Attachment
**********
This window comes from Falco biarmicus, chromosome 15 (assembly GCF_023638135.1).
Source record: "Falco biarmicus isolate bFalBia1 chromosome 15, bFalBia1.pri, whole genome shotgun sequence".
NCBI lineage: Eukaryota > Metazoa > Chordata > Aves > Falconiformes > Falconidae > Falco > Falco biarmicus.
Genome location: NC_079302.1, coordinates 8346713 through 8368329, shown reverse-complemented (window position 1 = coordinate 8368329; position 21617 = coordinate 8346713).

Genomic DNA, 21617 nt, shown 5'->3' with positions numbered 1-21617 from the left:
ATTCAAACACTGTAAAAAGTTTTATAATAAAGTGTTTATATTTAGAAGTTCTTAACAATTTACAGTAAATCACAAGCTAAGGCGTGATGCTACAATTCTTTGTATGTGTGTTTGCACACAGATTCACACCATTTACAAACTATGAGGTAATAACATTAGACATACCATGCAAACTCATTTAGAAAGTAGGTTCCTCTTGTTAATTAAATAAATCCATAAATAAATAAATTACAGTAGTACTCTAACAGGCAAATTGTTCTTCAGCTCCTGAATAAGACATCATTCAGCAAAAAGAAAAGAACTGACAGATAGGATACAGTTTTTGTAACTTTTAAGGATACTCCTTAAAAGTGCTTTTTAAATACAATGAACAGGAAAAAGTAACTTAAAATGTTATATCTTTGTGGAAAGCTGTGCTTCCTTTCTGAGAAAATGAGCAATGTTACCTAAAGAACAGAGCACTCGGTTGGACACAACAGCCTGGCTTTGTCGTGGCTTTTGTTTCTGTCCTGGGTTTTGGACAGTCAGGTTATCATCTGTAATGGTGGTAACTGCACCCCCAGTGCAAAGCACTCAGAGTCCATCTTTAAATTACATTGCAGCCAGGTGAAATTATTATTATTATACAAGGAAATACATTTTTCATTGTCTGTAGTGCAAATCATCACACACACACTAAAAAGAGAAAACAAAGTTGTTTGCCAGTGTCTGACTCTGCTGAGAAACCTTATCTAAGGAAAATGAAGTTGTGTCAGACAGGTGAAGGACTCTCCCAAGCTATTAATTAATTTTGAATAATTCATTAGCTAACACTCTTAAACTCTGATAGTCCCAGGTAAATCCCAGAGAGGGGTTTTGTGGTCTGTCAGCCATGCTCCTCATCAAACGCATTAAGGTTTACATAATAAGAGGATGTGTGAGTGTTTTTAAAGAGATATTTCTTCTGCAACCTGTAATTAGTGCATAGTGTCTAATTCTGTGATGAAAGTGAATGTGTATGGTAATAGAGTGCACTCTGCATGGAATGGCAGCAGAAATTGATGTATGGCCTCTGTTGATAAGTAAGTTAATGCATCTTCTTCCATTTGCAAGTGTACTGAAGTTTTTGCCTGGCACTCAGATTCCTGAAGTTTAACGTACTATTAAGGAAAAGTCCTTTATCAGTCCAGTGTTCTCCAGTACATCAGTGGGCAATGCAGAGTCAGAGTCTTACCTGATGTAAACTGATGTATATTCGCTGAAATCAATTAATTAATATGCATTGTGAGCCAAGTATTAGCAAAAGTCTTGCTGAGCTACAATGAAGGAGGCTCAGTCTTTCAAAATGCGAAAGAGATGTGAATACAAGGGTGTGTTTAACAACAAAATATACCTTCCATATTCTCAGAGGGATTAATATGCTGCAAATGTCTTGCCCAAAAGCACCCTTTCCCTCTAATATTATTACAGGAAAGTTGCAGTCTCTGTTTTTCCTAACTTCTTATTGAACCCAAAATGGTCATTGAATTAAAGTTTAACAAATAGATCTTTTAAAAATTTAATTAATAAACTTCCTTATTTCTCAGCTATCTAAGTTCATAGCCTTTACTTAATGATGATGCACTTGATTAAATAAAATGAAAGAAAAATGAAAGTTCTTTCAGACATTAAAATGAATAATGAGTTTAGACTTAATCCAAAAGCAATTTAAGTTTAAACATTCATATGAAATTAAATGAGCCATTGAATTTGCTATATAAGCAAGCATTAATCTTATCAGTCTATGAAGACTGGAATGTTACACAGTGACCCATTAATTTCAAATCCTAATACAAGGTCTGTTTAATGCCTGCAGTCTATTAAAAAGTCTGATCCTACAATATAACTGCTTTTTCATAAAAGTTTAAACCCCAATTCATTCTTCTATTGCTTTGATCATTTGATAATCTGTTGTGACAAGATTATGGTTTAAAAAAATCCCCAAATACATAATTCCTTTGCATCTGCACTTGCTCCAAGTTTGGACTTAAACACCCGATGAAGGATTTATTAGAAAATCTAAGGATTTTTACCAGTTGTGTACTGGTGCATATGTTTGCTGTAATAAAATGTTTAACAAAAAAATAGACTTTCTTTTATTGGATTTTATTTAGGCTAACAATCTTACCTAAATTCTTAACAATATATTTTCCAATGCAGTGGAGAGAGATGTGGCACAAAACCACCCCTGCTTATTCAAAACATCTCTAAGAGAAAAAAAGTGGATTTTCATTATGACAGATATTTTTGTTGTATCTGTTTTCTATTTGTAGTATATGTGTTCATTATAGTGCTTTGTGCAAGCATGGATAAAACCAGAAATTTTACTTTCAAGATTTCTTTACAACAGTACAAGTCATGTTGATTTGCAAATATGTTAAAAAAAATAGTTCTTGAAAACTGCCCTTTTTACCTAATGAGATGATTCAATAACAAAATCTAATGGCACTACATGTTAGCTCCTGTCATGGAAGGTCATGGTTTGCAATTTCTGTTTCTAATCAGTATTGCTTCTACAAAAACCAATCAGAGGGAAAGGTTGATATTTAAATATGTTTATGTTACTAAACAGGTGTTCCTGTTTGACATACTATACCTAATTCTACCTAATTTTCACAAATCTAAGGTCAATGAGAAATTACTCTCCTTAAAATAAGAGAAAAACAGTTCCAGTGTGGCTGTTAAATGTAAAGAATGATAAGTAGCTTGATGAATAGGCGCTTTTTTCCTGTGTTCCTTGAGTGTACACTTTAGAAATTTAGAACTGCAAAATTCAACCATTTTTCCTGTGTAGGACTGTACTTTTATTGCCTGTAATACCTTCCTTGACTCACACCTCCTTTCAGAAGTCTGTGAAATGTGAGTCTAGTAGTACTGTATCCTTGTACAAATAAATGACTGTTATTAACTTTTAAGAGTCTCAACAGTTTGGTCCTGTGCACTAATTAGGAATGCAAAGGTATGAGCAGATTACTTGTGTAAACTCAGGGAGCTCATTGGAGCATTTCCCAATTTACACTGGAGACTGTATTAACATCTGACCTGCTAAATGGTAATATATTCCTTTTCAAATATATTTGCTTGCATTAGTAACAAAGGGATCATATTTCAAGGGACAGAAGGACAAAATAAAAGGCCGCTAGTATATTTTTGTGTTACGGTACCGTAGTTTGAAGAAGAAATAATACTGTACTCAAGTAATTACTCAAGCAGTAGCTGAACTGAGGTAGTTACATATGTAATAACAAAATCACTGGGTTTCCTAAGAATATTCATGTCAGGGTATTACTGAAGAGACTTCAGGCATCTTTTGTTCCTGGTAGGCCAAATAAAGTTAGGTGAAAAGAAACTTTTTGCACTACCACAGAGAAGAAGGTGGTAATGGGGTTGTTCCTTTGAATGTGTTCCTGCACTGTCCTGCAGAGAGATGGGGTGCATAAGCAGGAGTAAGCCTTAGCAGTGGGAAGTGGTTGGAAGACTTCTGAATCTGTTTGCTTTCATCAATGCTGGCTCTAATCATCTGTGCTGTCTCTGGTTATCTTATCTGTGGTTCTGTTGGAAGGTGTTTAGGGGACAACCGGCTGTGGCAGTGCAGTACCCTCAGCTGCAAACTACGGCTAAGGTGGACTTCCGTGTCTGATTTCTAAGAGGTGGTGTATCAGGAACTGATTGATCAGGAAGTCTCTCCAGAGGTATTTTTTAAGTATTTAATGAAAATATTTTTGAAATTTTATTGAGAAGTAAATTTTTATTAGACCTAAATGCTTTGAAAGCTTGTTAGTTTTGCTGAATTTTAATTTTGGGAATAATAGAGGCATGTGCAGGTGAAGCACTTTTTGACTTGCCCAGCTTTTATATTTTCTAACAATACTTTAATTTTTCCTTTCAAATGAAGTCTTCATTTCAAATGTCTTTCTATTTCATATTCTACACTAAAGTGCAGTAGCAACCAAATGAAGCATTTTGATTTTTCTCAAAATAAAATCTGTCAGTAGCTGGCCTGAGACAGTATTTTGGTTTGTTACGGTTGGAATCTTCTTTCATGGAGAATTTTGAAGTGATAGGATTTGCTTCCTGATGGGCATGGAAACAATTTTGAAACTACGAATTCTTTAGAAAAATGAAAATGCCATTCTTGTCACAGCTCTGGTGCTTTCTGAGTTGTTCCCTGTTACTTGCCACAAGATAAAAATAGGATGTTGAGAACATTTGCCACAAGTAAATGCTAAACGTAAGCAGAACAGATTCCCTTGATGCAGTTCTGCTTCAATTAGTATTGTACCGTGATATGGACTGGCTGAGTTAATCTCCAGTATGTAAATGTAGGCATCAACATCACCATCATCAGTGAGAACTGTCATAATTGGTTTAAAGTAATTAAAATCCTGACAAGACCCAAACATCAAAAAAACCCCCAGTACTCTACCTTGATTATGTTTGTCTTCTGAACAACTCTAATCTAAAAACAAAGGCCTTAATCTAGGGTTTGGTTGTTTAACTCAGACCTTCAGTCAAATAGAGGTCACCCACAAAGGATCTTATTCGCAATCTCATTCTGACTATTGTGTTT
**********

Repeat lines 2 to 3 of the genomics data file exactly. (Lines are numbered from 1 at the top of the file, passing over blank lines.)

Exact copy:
Source record: "Falco biarmicus isolate bFalBia1 chromosome 15, bFalBia1.pri, whole genome shotgun sequence".
NCBI lineage: Eukaryota > Metazoa > Chordata > Aves > Falconiformes > Falconidae > Falco > Falco biarmicus.